I learned the value of gratitude. I was stretched out in bed, unable to move except with extreme pain. I had been in a car accident, taken to a hospital, bandaged, and sent to a room to recuperate.
A Christian Science practitioner whom I did not know had been called, and she came to the hospital to pray for me. (Although I had been sewn up, I was not having medication.) As I lay motionless, the practitioner sat at my bedside and prayed. I only remember her saying this one thing; leaning over and looking me straight in the eye, she said, "Young man, you're not grateful!" I thought, but did not say, that if she were in the pain I was, she wouldn't be grateful either. But she had been praying for me diligently, and I knew her words were not meant to condemn me. And so when she was gone I lay there thinking. What followed is as vividly clear to me now as it was so long ago. I'd been rehearsing the accident, which had resulted in a broken collarbone and severe head injuries, over and over. It finally came to me that the lady had said I was not grateful, and I must prove her wrong. Right there, right then, I would be grateful.
What happened next was like lifting a heavy, rusty, neglected old lid and looking down into a long-empty well. I attempted to pull myself out of this mental pit and to be grateful - pretty lamely at first, it seemed. But soon I began to see things to be grateful for - I noticed that it was warm and dry in my room, while outside it was black and pouring rain. That was a beginning. I went on; it was a nice bed. Nice warm covers. I became uplifted with gratitude.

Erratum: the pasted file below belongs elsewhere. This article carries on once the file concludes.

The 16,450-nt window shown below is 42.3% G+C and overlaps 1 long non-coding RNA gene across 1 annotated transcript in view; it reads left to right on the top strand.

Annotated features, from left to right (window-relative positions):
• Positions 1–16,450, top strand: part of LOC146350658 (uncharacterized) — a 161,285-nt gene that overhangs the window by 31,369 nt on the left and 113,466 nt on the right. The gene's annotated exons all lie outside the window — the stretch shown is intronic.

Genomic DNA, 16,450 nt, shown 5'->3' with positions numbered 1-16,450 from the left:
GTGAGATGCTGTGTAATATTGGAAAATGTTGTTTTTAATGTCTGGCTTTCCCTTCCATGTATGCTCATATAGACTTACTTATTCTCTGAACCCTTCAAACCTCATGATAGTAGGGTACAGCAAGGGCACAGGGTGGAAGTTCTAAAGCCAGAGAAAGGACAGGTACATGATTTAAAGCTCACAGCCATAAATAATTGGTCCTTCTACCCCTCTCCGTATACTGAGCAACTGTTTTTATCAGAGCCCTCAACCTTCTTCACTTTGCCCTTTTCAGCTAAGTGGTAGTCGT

I did not just get right up and dance a jig, but the period of recovery was short - that I do remember. I started teaching school the next day, and was well enough to ask and answer questions. I was fully healed in about a week.
That was long ago, and although the pain and inconvenience are long forgotten, the lesson of being grateful has remained fresh and vigorous. In all the years since the day of the accident, I have never had to call or consult a doctor or take any medicine. It is great to start and end each day and each meal with silent, honest gratitude.
Housing was practically unobtainable where my wife and I decided to further our educations. We had makeshift living quarters to last three weeks and no more. Every day we looked but found nothing.
The last day I was sure our bags would garnish the sidewalk. My wife (bless her) was undisturbed. "You go on to work, and I will look," she said. That was when gratitude saved us. My job was grubby: do this thing over and over. My hands worked automatically and I didn't have to think. So I spent eight hours in prayer and in being grateful to God. Whenever I felt myself slipping and worrying and going over our problems, I pulled myself back. And I went home a happy man.
My wife met me at the door with a big smile. She had found our new quarters, and we were to move in the next day! The apartment was right across the street from the university, completely furnished, and the rent was exactly what we had decided we could afford.
At that time money, or the lack of it, was always a problem. Once again, I tried to be truly grateful for the good we already had. I also asked for the prayers of a practitioner. And right away a former instructor asked if I would be interested in tutoring a failing student. At the first session, with gratitude bubbling again, I asked this student if she wanted just to pass; why couldn't she try for a top grade? With new hope, she agreed to leave failure behind, and in three weeks she led the class. I was rewarded by such an influx of tutoring jobs that my profession included tutoring from then on. This brought a permanent answer to our chronic lack of funds.
Such is the way of gratitude.